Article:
The days of Warner Bros. Discovery cutting content for tax purposes is over, according to CFO Gunnar Wiedenfels.

Following a series of brutal axings in 2022, including shutting down big-budget tentpole Batgirl, killing J.J. Abrams’ HBO drama Demimonde, culling TBS series such as The Big D, Chad and Kill The Orange Bear as well as a raft of cancelations including Westworld, Wiedenfels said, “We’re done with that chapter”.

Speaking at a Citibank media conference, the exec also took the opportunity to once again chastise the entire industry for its spendthrift ways. Asked by moderator and veteran Citi analyst Jason Bazinet about where the company lies on the spectrum of direct-to-consumer and wholesale content production for others to distribute, Wiedenfels replied, “The truth is in the middle.”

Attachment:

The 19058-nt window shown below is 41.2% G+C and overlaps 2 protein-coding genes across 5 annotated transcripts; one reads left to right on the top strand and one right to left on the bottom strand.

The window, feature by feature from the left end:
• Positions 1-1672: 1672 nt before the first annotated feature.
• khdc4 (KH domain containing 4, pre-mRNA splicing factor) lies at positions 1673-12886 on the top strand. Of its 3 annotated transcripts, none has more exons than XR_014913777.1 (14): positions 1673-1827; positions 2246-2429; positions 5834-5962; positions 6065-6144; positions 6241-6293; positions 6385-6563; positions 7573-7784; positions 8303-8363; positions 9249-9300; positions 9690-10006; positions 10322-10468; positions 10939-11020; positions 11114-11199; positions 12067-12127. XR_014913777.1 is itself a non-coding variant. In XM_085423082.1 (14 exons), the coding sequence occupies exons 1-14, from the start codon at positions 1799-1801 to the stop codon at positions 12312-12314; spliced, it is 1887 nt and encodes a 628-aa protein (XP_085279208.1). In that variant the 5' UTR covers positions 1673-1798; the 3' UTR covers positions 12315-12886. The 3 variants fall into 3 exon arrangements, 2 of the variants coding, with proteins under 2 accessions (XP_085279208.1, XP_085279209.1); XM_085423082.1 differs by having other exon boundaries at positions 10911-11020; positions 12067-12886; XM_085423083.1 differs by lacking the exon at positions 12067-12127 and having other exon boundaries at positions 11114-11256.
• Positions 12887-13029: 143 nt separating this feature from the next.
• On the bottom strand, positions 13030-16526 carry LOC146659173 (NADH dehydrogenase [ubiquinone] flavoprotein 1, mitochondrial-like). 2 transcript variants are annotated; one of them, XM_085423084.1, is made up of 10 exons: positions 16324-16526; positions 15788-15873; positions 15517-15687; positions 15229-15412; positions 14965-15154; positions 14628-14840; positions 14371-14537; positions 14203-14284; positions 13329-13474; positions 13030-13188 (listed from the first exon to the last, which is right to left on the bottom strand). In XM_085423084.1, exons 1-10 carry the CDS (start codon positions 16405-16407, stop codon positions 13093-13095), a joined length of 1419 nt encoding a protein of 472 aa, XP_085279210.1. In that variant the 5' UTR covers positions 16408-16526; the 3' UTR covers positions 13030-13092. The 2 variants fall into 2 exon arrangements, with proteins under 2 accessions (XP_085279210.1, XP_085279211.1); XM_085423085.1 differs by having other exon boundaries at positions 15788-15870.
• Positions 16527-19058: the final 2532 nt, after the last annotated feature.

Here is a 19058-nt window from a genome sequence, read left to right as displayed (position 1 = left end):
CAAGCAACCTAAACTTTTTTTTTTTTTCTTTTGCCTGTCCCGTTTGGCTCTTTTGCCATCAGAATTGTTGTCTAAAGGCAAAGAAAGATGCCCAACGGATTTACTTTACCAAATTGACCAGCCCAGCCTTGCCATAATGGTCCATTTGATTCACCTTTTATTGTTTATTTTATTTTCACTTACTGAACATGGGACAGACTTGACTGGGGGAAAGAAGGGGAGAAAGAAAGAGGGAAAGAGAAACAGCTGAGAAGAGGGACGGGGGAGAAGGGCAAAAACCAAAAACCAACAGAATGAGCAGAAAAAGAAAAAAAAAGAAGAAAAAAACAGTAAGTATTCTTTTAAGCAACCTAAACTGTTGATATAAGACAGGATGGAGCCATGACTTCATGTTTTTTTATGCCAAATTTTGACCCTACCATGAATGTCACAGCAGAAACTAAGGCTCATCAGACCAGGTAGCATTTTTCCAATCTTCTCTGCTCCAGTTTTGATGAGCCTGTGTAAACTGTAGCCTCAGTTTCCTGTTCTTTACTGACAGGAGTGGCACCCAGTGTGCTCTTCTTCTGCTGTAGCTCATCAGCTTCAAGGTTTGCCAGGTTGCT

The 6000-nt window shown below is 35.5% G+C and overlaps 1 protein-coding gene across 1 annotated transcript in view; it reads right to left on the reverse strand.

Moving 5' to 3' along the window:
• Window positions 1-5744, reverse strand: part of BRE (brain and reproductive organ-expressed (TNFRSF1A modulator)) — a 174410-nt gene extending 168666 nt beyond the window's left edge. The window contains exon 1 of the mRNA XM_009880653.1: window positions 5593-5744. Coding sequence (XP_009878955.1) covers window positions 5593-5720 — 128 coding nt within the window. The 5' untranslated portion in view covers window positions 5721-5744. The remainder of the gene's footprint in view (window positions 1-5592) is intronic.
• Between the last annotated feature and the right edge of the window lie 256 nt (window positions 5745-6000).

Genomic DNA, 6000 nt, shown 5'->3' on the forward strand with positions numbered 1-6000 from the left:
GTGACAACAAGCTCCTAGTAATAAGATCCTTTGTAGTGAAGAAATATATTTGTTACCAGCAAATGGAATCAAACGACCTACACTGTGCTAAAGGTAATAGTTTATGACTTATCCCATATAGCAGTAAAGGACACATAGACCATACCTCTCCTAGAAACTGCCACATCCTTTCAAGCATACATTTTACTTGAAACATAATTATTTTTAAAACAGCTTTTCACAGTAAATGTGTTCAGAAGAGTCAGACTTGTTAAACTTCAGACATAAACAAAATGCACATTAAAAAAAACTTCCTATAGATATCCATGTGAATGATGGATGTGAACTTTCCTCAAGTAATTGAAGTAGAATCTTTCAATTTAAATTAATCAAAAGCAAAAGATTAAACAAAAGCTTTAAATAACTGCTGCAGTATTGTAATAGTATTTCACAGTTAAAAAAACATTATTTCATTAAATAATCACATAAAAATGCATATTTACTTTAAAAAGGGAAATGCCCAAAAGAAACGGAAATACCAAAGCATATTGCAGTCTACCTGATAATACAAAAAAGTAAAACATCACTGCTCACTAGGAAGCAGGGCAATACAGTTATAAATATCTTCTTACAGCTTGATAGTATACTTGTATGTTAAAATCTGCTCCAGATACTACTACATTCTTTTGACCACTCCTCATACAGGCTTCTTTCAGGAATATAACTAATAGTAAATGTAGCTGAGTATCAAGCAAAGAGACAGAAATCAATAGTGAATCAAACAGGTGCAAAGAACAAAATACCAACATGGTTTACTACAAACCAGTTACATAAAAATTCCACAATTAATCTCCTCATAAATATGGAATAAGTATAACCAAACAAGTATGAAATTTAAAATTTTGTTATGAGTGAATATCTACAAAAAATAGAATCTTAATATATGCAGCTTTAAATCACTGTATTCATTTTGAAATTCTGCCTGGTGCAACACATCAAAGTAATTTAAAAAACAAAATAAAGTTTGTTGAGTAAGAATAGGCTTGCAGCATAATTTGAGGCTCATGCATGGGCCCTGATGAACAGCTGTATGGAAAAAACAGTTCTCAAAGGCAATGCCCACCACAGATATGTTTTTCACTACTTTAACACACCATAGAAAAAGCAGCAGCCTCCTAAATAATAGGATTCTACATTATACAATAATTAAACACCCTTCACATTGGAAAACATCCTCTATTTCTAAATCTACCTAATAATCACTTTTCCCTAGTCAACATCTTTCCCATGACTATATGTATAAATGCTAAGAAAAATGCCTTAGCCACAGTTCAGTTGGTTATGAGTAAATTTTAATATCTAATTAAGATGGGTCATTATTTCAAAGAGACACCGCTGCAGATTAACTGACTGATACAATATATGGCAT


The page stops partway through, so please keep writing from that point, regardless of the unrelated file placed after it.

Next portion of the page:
Wiedenfels said that it “took a little bit of time to make sure that we do it properly”, which is why this process took up to seven months.

“That was very important to all of us to really use 2020 to leave the purchase accounting behind us leave those initial strategy changes behind us get it all, get it all out there in terms of our restructuring estimates, and then be able to turn the page and move forward,” he added.

WBD has gotten “a lot of public noise about the content writeoffs that we took,” the exec continued. That is “a reflection of an industry that went overboard and went on a spending frenzy. There was a lot of thinking of, ‘let’s do more, more, more,’ not necessarily ‘let’s do the exact right things, let’s do what works.’”

The company has projected it will achieve $3.5 billion in cost savings as a result of the merger.

Declines in WBD’s stock price in recent months have reflected widespread uncertainty about the merger. They slipped below $9 last year, from almost $25 when the deal closed last April, though this week has been a stronger start to the year. The stock was up about 6% today to around $11 in mid-day trading.


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